An ontology of ‘air quality’ from numerical indices to embodied practices
Air Quality Indices (AQIs) are devices for monitoring and visually mapping specific airborne pollutants (gases and/or particulate matter) across geographic zones. State-endorsed AQIs inform public health research, policies, and lifestyle behaviours by representing environments on a scale between safe and hostile for decision-makers and citizen users. This representational force with its prioritisation of technoscientific measurement is useful for politicising specific pollutants. The AQI cannot speak, however, to the diverse and dynamic relationships between bodies and aerial matter that ‘air quality’ ultimately denotes. Air quality is essentially important because it is a relationship between breathers and breathed.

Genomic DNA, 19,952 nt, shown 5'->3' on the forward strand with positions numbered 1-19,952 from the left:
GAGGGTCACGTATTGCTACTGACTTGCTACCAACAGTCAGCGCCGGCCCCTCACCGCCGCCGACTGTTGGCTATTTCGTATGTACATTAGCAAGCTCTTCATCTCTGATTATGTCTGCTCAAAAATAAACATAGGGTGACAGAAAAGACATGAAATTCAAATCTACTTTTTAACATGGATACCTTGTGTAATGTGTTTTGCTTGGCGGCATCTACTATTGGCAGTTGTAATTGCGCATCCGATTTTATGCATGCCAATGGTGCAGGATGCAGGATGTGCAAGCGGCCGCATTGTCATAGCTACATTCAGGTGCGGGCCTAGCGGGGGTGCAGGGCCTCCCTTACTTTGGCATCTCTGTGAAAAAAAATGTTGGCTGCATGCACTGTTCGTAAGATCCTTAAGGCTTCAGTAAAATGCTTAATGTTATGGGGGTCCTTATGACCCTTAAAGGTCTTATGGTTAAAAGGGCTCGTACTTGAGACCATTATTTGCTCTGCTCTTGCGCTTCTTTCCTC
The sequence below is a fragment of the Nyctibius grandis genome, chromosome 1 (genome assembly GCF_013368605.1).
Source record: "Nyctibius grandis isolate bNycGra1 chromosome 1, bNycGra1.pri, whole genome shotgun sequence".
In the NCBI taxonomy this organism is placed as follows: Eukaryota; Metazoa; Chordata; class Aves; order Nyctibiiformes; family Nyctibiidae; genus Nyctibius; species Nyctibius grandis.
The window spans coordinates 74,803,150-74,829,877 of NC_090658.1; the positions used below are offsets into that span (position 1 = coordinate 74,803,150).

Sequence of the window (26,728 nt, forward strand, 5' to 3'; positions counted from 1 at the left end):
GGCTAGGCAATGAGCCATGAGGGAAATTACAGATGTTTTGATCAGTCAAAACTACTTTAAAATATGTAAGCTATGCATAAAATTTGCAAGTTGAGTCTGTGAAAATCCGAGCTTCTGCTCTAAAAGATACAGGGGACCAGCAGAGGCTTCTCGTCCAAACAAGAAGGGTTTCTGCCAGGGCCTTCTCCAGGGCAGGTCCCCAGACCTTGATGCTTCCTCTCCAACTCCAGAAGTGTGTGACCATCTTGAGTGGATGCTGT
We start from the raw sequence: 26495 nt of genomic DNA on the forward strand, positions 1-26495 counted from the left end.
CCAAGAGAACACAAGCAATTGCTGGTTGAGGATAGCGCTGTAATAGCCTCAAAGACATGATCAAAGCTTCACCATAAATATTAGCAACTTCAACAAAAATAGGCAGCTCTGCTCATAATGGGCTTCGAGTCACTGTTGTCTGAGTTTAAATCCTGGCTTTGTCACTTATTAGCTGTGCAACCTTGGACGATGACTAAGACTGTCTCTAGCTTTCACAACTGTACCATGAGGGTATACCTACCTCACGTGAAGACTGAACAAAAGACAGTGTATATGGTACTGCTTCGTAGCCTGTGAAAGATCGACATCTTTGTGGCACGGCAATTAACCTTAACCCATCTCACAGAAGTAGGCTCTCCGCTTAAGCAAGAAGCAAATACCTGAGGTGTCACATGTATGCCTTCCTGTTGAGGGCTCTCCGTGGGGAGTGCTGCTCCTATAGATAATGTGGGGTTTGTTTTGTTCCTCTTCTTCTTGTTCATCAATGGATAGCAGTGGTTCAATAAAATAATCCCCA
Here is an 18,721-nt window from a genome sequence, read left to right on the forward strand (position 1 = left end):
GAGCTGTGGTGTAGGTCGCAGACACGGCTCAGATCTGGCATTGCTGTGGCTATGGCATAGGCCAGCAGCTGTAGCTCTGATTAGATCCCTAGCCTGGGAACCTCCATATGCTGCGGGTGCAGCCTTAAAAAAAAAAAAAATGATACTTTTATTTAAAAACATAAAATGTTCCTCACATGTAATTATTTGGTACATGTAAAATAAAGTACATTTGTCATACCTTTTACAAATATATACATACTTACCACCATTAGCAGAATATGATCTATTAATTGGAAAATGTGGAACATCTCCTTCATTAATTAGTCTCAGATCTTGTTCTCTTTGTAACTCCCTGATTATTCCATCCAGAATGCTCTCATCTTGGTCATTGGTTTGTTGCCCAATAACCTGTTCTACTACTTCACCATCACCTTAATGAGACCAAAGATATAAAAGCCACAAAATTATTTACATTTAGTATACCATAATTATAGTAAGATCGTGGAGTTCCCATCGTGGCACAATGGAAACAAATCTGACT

This research will examine how AQIs are validated and visualised by virtue of biopolitical processes. Via multi-sited ethnographic fieldwork, I will systematically reveal how an AQI comes to exist by charting the formative stages in its conceptualisation and implementation. I will then develop accounts of air pollution that transcend indexable representation through an embodied and participatory practice of ‘airscaping’. Airscaping will aim to mobilise and articulate diverse perspectives and creative modalities for paying heed to air pollution with the aim of invoking an affective urgency befitting the scale of the problem in ways that numerical indices perhaps cannot.